Religious Belief Linked to Specific Brain Networks
Brain connections may determine a person's religious beliefs, according to a new study.
Previous studies have linked religious belief to certain brain regions, and new research reveals causal, directional connections between these brain regions can predict differences in religious thought.
After analyzing data from previous fMRI studies, researchers were able to determine causal pathways linking brain networks related to "supernatural agents," fear regulation, imagery, and emotion. Researchers explain that these factors may be involved in cognitive processing of religious beliefs.
"When the brain contemplates a religious belief it is activating three distinct networks that are trying to answer three distinct questions: 1) is there a supernatural agent involved (such as God) and, if so, what are his or her intentions; 2) is the supernatural agent to be feared; and 3) how does this belief relate to prior life experiences and to doctrines?" Dimitrios Kapogiannis of the National Institute on Aging and Rehabilitation Institute of Chicago said in a news release.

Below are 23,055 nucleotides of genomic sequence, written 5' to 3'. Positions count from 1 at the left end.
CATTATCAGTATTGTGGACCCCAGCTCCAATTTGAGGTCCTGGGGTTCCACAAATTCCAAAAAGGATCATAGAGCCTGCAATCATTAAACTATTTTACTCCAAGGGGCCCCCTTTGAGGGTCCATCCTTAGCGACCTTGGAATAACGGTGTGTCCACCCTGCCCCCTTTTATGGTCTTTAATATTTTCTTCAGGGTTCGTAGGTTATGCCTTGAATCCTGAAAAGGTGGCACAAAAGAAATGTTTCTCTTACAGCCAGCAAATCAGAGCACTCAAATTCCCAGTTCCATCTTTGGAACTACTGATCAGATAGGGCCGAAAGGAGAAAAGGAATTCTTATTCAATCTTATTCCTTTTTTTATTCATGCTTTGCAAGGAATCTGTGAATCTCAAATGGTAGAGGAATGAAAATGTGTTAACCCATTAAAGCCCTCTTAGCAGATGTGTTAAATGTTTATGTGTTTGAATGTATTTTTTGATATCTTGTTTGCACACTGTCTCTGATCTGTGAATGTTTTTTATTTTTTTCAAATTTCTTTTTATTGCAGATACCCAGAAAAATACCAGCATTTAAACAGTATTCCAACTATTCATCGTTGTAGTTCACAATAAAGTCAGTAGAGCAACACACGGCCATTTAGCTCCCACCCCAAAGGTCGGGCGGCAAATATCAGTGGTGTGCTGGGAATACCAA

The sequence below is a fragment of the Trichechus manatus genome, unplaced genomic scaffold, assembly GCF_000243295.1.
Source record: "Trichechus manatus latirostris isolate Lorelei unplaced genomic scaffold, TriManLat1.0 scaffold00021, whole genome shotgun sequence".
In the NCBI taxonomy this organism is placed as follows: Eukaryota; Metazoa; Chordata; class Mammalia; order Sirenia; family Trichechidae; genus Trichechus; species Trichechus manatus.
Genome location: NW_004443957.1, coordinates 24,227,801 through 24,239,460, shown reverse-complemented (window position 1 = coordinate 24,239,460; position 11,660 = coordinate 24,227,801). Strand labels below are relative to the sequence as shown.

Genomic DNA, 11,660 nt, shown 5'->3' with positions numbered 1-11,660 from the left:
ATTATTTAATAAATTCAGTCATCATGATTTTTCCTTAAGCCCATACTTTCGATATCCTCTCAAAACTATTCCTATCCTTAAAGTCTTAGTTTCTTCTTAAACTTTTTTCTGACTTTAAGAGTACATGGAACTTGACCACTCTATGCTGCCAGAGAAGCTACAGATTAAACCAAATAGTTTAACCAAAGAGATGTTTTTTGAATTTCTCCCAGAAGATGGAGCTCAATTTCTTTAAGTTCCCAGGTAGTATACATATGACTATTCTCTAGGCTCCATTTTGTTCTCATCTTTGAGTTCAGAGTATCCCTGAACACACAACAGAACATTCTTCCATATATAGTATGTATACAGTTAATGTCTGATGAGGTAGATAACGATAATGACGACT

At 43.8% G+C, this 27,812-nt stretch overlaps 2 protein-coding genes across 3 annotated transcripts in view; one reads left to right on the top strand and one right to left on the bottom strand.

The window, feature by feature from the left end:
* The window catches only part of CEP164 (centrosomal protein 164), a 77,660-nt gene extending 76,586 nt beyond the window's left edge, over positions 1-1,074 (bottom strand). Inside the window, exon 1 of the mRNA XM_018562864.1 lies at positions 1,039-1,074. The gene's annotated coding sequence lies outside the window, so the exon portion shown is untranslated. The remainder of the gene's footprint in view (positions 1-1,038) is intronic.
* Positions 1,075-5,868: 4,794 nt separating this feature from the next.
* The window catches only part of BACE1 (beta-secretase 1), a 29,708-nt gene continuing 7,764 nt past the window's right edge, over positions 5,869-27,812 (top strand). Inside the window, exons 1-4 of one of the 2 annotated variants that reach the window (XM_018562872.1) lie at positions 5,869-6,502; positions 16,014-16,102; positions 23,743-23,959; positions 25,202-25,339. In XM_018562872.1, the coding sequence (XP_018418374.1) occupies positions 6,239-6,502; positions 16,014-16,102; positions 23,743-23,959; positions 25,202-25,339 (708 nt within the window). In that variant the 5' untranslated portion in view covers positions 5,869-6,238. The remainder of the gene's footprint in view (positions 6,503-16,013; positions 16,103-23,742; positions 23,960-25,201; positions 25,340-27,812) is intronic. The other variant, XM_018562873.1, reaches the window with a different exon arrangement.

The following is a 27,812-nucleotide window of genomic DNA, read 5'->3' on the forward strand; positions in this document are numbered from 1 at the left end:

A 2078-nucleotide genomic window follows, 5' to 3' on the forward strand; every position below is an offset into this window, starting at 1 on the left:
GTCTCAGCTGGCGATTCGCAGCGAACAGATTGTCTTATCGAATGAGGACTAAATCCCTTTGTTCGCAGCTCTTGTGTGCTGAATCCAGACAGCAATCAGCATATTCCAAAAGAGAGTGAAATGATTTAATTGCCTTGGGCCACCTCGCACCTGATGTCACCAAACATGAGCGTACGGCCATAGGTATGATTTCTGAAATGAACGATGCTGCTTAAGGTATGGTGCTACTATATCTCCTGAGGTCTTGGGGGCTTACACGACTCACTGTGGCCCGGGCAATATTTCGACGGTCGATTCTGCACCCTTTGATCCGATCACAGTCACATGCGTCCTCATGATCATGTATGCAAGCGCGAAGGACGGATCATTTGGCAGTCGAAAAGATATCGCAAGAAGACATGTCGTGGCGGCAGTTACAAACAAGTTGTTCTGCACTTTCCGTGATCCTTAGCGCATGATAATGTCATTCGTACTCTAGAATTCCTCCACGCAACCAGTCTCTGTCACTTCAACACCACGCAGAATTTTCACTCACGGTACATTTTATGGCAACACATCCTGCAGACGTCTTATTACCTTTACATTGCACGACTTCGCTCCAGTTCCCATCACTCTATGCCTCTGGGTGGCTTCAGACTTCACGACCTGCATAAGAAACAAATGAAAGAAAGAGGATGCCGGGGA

"Are there brain networks uniquely devoted to religious belief? Prior research has indicated the answer is a resolute no," co-author Jordan Grafman, Director, Brain Injury Research and Chief, Cognitive Neuroscience Laboratory, Rehabilitation Institute of Chicago said in a statement.
"But this study demonstrates that important brain networks devoted to various kinds of reasoning about others, emotional processing, knowledge representation, and memory are called into action when thinking about religious beliefs. The use of these basic networks for religious practice indicates how basic networks evolved to mediate much more complex beliefs like those contained in religious practice," Grafman explained.
The findings are published in the journal Brain Connectivity.